The week leading up to Father’s Day is Men’s Health Week. In honour of that, a new study released this morning shows that most men in this country are putting their health – and maybe even their lives – at risk for their jobs.
The research conducted by the Canadian Men’s Health Foundation (CMHF) found that 81 per cent of Canadian men find their day-to-day work to be stressful. Even more disconcerting, 60 per cent of men say that their work affects their ability to get a proper night’s sleep.
The combination of high stress and a lack of sleep can cause numerous serious health implications. Conditions to watch out for include:
- Heart disease
- Type 2 diabetes
- Depression and other mental illnesses
- Low testosterone
The CMHF found several other unhealthy work habits that are also impacting Canadian men. Apparently, we have poor eating habits and limited work/life balance along with our high stress and bad sleep.
The CMHF found that:
- 60% of men work when they are unwell or sick
- 46% often work extended hours
- 30% work while on vacation
- 47% skip a meal while at work at least one day a week
- 17% skip meals 3 or more days a week
- 22% eat unhealthy snacks 3 or more days a week
- 61% skip breaks at least one day a week
- 29% skip breaks 3 or more days a week
“The problem is many men don’t realize they’re being unhealthy,” says Dr. Larry Goldenberg, Chair of the Canadian Men’s Health Foundation. “and that small changes to their work lifestyle can have big benefits to their health.”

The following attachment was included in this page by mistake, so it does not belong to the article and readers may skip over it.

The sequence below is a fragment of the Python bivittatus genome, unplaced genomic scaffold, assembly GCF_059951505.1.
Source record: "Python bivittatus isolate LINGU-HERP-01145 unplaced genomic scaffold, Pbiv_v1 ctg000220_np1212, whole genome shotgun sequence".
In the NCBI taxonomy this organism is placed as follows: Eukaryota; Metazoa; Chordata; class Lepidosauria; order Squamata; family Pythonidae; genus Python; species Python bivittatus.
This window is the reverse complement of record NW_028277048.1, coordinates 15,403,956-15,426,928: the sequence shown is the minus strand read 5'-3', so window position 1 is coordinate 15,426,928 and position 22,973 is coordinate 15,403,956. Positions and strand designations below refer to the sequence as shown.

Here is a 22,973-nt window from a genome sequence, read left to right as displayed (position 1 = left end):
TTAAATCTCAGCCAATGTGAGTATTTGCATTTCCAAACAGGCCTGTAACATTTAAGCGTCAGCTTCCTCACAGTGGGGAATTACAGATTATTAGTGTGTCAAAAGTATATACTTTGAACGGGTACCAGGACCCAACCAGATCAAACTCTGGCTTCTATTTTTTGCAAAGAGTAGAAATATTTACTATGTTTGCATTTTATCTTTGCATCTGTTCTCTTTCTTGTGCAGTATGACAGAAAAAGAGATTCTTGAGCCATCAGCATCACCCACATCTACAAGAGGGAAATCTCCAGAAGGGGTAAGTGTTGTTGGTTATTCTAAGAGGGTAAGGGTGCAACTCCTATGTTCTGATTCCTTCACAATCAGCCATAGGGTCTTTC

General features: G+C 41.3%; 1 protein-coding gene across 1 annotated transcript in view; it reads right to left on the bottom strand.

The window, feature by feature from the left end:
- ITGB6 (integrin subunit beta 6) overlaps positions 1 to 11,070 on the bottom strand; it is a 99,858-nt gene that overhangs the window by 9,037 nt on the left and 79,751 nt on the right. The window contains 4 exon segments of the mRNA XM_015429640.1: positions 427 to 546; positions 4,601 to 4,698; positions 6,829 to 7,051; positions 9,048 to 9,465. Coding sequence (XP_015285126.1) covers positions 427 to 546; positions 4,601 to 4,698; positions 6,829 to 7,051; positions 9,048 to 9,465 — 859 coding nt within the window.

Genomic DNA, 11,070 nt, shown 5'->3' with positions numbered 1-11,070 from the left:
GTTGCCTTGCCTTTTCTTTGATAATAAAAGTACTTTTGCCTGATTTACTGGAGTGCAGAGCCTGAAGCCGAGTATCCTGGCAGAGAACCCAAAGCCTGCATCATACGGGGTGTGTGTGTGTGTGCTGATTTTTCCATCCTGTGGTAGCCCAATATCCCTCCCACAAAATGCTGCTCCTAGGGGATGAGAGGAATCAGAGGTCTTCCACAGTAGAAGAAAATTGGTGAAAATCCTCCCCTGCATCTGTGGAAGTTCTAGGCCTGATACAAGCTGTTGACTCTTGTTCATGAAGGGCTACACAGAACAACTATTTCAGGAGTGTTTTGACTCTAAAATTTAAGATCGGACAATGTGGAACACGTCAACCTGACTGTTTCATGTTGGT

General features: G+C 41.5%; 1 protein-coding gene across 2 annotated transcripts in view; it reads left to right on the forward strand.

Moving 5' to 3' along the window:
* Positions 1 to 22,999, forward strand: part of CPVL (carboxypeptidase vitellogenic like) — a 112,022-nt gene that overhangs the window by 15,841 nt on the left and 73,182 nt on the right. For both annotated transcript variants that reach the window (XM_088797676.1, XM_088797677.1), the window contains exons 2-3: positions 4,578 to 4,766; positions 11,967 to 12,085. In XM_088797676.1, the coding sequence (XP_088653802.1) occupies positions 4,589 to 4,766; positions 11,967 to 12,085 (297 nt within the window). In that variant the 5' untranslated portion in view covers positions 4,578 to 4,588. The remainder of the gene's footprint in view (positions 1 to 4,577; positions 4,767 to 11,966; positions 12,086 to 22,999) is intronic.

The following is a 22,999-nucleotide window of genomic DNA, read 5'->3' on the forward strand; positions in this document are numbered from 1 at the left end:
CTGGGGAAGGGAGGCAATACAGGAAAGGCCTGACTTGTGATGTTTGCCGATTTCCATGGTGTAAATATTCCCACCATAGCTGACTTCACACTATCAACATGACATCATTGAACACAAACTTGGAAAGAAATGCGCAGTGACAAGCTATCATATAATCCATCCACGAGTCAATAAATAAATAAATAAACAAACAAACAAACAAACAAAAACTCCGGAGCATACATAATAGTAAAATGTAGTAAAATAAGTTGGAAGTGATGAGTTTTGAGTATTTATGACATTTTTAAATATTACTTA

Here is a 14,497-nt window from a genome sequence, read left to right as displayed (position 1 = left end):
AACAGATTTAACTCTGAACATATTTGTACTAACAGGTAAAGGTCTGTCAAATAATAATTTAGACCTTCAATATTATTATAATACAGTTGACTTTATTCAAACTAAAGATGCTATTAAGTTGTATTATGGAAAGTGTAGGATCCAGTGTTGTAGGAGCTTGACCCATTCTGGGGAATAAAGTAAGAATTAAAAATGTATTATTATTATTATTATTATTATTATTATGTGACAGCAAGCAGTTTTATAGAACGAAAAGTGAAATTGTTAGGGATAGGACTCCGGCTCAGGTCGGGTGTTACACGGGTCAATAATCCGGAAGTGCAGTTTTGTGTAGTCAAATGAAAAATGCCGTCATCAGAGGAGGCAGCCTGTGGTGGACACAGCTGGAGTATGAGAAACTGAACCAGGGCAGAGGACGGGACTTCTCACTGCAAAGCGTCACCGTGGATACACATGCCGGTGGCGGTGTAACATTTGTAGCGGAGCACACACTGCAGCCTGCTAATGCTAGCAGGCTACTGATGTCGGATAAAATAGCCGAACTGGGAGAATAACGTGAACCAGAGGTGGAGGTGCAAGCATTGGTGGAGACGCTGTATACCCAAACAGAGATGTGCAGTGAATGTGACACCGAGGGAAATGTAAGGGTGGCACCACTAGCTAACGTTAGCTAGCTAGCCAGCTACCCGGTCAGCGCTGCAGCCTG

Fortunately, the CMHF has offered up a list of those small changes we can make for a healthier working life. Here are the behavioural changes that can have a long-term positive impact on your health.
- Stand up while taking calls
- Hold stand up meetings
- Go for walking meetings, even around the office floor or lobby
- Give your eyes regular three-minute breaks from the computer screen
- Don’t drink coffee after 3:00 p.m.
- Pack healthy snacks to have at your desk
- Remove the temptation of unhealthy snacks (apparently moving them even a few meters away reduces consumption by 50 per cent)
- Drink water at work at least three times per day
- Bring a home-prepared meal to work at least three days a week
- Take a break from work to stretch or walk for five minutes at least three days a week
“When men make small changes to their lifestyle, like eating home-cooked meals or taking five-minute walks throughout the day, it amounts to big differences in their health,” said Wayne Hartrick, President of the Canadian Men’s Health Foundation.
You can read more about this study, and the ‘Don’t Change Much’ campaign from the CMHF here.